Self-driving cars threaten german car companies, but especially rail, public transport and cabs.
This trend analysis describes which companies are extremely threatened and how industries can reinvent themselves.
You may have read: since the end of august, self-driving UBER cabs have been driving through the city of pittsburgh, u.s.a. There is still a human in the driver’s seat of the converted volvo XC90, but his job is only to intervene in an emergency. the cab driver has been demoted to an 8-hour supervisor this summer. It seems to be only a matter of months before cab drivers disappear from their cars altogether. UBER officially says it wants to replace 1 million UBER drivers. And that "as quickly as possible."
UBER’s biggest competitor is called lyft. They’re doing pretty much the same thing, only with a few billion less VC money behind them and with a more emotional appeal. Lyft drives the community idea with symbols and rituals: drivers and passengers are supposed to feel on the same wavelength. And even better: the business model of the community idea is pool rides with several passengers at the same time. Lyft CEO john zimmer’s roadmap even made it into the german "wirtschaftswoche" this week: he wants to start using self-driving cabs in 2017, and by 2021 the majority of all trips should be driverless. And by 2025, he predicts the extinction of private car ownership.
Now this is no sensation. We futurologists have been predicting this for a long time now. our 2009 book "2020 – so leben wir in der zukunft" (2020 – this is how we will live in the future) describes production-ready autopilots in cars for 2020, while the book "2025 – so arbeiten wir in der zukunft" (2025 – this is how we will work in the future) describes the mass market for completely driverless cars for 2025. And on the specific business models, our managing director for research& analysis of the 2b AHEAD thinktank, michael carl, in his trend analysis exactly predicts today’s development.
And yet we have to talk about it again. Because obviously many of the affected companies are not thinking far enough yet. On the one hand, there are the German automotive companies, all of which now have their chief digital officers who are driving digitalization forward. But all too often, their predictions get stuck halay there, too. And on the other hand there are the public transport and the german railroads, where most strategists still ignore the existential threat.
That’s why, in today’s trend analysis, I would like to familiarize you with the most important lines of development for self-driving cars. You’ll see that self-driving cars promise to be a great time for us customers, because they will make mobility not only personalized and convenient, but also virtually free of charge.
But at the same time, I would like to think about which industries are extremely threatened by the coming self-driving cars and how their companies can reinvent themselves. And what this all means for the development of our cities, streets and houses.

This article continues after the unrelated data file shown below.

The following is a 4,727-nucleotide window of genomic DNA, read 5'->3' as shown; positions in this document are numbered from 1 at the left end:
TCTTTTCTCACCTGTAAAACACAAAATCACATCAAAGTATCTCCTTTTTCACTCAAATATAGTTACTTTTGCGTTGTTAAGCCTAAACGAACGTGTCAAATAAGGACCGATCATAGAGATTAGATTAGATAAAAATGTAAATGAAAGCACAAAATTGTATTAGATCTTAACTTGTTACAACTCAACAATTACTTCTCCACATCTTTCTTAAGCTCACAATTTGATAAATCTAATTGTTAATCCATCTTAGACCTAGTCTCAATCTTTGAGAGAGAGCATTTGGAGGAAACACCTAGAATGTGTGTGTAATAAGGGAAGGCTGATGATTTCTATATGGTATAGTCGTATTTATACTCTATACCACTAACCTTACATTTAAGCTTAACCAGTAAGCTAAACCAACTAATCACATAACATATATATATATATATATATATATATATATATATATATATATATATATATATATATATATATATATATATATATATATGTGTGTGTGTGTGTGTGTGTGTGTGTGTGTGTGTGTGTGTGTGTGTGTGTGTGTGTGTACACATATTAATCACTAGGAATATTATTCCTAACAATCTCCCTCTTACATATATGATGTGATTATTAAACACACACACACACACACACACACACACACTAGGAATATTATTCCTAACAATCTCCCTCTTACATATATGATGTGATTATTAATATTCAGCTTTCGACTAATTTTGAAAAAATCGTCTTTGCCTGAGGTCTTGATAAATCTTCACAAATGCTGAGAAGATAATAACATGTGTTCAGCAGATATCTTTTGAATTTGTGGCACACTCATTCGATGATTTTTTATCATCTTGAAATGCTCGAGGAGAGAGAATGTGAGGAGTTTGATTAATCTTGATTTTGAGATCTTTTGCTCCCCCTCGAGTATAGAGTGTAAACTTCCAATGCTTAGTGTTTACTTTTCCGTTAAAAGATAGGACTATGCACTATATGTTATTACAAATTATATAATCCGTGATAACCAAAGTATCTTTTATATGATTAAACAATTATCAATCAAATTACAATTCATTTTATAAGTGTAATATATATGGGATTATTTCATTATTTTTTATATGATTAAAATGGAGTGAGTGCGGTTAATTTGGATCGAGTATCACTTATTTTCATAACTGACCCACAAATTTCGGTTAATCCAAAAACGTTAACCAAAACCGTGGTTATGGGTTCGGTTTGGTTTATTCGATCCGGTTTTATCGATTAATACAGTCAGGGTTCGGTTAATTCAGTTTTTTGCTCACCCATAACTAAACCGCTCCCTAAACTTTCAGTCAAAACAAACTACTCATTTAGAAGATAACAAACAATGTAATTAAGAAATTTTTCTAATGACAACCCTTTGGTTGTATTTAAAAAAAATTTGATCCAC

The four phases of driverless cars
Do cities know what the future holds for their mobility??
There are currently many examples of the likely scenario of mobility in cities in the year 2025. The International Transport Forum calculates that road traffic will decrease by 37 percent. BCG colleagues calculate that there will be 57% fewer private cars on the roads and that long-distance buses will disappear completely. Local bus lines will also become superfluous and "streetcars will be completely available" … and in this scenario, the colleagues have not even calculated the probability of free mobility yet.
One does not have to believe these calculations uncritically. Because it is still impossible to calculate the future. You just can’t count them or measure them.
But some things can be assumed to be very likely: the mass transportation on fixed routes (bus and streetcar) have no chance of survival against the advantages of self-driving cars.
In the future, the mass transportation of people in cities will probably be similar to what uberpool is already doing today. Large, self-driving passenger cars can carry between 2-12 passengers. In the past, we would have called it a "large-capacity cab". They are ordered by the passenger via cell phone to the respective location and bring the passengers individually exactly to their doorstep. Routes are recalculated and adjusted in real time at any time based on an intelligent, predictive operating system.
Scepticism is warranted, however, with regard to the forecasts of declining numbers of cars on the roads. Although only half as many cars will probably be sold. But this does not mean that the number of cars on the roads will also decrease.
It is much more likely that the number of cars in the parking lots will decrease. While there are fewer cars. But if they are not parked, but sent to the streets 24/7 for autonomous work, then it won’t be the streets that become empty, but only the parking garages.
And even if the autonomous cars don’t work as cabs themselves, it could still be cheaper to let them circle empty around the inner city ring road than to pay the horrendous parking fees or get parking tickets.
Do our city planners actually have any idea yet how they are going to deal with the swarms of empty circling self-driving cars looking for a free parking space?
And what do they do with the unused space when 95% of the expensive parking spaces (study by the international transport forum) remain empty?